In terms of getting work, your portfolio does most of the talking but creating a page for your resume won’t do you any harm. A resume gives potential employers details on your work experience and educational background — things that might swing a job opportunity in your favour.
Tips for creating a website that stands out for the Portfolio –
So now that you’ve got the software, here’s what to do to create a portfolio website that a) people want to visit, and b) gets you work.
Show off your personality
A portfolio website is all about you — your work, your style, your identity. Include personality into your design and content. Write how you talk and use good headshots to give visitors an insight about you. Personality provides warmth and builds trust — the opposite of what a faceless, bland corporate website brings to the table.
Give people a reason to stay
As mentioned earlier, you have to create a positive first impression. When someone lands on your website, give them a reason to stay by portraying your most important content — who you are and what you do. The quicker you get their attention to stay on your page, the more likely it is that they’ll stick around to check out other parts of your site.
Keep it clean
Good user interface just makes sense. And that’s because 88% of users who have a poor experience are less likely to come back to a website.
Keeping it clean and simple is the best way to offer a good user experience. Focus on the designs that reduces distractions and makes it easy to use, on your smartphone and desktop.
Keep pages consistent to avoid confusing users and use plenty of white space. White space (the areas on a page left blank), helps focus the reader’s attention on the content so that distractions are avoided.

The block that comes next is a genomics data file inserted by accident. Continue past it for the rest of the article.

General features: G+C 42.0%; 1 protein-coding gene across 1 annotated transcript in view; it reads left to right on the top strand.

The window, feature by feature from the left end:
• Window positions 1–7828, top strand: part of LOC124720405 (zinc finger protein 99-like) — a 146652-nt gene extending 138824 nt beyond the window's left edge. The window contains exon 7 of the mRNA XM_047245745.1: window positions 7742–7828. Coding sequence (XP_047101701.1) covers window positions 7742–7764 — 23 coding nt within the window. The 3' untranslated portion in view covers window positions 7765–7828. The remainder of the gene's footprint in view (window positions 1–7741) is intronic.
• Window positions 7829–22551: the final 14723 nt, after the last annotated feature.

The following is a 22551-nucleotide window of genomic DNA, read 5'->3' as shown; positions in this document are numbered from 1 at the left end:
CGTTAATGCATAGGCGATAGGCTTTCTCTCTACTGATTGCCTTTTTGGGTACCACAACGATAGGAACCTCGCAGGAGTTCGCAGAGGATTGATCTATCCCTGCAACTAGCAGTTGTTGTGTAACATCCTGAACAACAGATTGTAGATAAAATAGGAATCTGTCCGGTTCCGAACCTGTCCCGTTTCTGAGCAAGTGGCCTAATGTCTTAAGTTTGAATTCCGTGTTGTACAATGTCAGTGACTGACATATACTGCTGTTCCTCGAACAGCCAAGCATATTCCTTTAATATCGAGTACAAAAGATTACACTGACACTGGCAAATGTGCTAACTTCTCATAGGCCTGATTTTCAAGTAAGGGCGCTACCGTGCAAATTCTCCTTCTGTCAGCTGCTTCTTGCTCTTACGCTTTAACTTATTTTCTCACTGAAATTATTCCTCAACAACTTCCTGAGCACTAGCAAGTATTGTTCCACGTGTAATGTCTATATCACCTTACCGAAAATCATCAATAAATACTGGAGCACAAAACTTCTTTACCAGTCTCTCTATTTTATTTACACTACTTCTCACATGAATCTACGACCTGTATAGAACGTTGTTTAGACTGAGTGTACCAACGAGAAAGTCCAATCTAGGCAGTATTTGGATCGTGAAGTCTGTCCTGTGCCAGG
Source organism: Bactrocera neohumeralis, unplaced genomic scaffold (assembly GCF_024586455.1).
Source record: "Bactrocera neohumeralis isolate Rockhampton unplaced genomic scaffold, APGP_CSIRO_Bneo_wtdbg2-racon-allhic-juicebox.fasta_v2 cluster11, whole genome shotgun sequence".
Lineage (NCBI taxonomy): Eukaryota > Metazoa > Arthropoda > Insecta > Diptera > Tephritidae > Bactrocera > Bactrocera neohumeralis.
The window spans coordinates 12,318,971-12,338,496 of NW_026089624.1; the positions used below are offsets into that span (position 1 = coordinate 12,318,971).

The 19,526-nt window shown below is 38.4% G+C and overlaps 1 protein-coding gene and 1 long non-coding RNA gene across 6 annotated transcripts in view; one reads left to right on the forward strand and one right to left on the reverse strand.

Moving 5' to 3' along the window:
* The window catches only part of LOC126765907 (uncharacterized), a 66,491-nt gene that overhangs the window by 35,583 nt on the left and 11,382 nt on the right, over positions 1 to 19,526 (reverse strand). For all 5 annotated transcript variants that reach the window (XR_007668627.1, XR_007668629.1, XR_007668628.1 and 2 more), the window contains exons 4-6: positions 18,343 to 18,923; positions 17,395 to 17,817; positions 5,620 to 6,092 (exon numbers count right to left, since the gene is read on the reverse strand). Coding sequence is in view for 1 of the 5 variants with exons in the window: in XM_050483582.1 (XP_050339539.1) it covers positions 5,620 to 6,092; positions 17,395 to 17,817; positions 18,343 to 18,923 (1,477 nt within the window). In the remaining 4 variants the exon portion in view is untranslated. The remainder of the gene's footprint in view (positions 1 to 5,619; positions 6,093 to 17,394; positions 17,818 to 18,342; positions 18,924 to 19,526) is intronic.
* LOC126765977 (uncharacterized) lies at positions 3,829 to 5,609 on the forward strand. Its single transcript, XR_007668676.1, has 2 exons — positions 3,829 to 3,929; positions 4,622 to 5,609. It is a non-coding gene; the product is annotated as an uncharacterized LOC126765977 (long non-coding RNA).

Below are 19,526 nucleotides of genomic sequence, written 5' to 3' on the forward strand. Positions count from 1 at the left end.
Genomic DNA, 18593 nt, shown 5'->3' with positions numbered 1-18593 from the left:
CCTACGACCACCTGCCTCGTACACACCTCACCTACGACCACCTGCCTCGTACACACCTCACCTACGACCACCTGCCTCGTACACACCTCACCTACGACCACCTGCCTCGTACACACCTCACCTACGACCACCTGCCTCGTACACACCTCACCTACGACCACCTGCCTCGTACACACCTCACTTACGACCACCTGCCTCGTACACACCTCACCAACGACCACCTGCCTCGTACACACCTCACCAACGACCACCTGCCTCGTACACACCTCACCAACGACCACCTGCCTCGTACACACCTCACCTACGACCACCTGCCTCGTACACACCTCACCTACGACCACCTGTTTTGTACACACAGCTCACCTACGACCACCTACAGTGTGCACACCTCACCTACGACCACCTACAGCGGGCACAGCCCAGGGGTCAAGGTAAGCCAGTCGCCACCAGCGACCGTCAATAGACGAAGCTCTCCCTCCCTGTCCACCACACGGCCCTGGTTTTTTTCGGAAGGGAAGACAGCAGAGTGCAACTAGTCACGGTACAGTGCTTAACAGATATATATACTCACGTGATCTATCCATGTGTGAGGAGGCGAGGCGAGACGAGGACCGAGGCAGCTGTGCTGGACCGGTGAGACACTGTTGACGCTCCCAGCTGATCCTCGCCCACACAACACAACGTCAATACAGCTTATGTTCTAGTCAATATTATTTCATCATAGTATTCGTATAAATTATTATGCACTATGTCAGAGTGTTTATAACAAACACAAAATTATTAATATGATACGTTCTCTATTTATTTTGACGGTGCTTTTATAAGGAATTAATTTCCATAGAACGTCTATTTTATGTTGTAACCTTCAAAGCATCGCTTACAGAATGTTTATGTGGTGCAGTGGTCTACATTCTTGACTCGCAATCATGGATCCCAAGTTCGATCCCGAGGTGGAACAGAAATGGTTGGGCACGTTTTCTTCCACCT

If you have clients that are willing to say nice things about you, then use their words to sell yourself. Testimonials create social proof that backs up the quality of your work. They’re a proven way to add trust and authenticity, increasing leads and conversions.
Tailor content to your audience
Who is your website aimed at? What kind of people do you want to hire you? Figure out who your audience is, what their interests and motivations are, and tailor your message to them.
Add fresh content
This is an easy thing to do. You may consider adding a blog to your website or freshening up your website every so often. The reason being: Google loves fresh content. Keeping your website up-to-date gives Googlebot (the tool Google users to crawl and index web pages) the new and/or updated content it looks for and gives you a better chance of ranking higher in search results.
However, fresh content also keeps your site relevant to visitors, showing them that you’re active.
Make it SEO-friendly
Search is where a large percentage of your traffic will come from. Optimizing your website and content for search engines gives you a better chance of showing up in search results when people enter keywords related to what you do.
Enter terms related to your niche into a free tool like Google’s Keyword Planner or SEMrush to find keywords to target and place them throughout your content in: